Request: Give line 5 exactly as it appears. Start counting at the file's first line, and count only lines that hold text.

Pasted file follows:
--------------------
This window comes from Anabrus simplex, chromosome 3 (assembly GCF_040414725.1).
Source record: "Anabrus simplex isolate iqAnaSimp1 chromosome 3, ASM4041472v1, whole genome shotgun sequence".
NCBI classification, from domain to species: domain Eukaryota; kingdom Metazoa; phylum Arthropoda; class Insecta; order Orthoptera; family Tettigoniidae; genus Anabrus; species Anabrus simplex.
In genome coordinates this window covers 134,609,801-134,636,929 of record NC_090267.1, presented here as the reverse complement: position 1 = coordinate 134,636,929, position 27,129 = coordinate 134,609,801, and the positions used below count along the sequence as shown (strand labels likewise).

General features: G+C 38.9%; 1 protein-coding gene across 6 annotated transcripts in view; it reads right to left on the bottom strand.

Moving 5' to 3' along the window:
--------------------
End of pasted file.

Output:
General features: G+C 38.9%; 1 protein-coding gene across 6 annotated transcripts in view; it reads right to left on the bottom strand.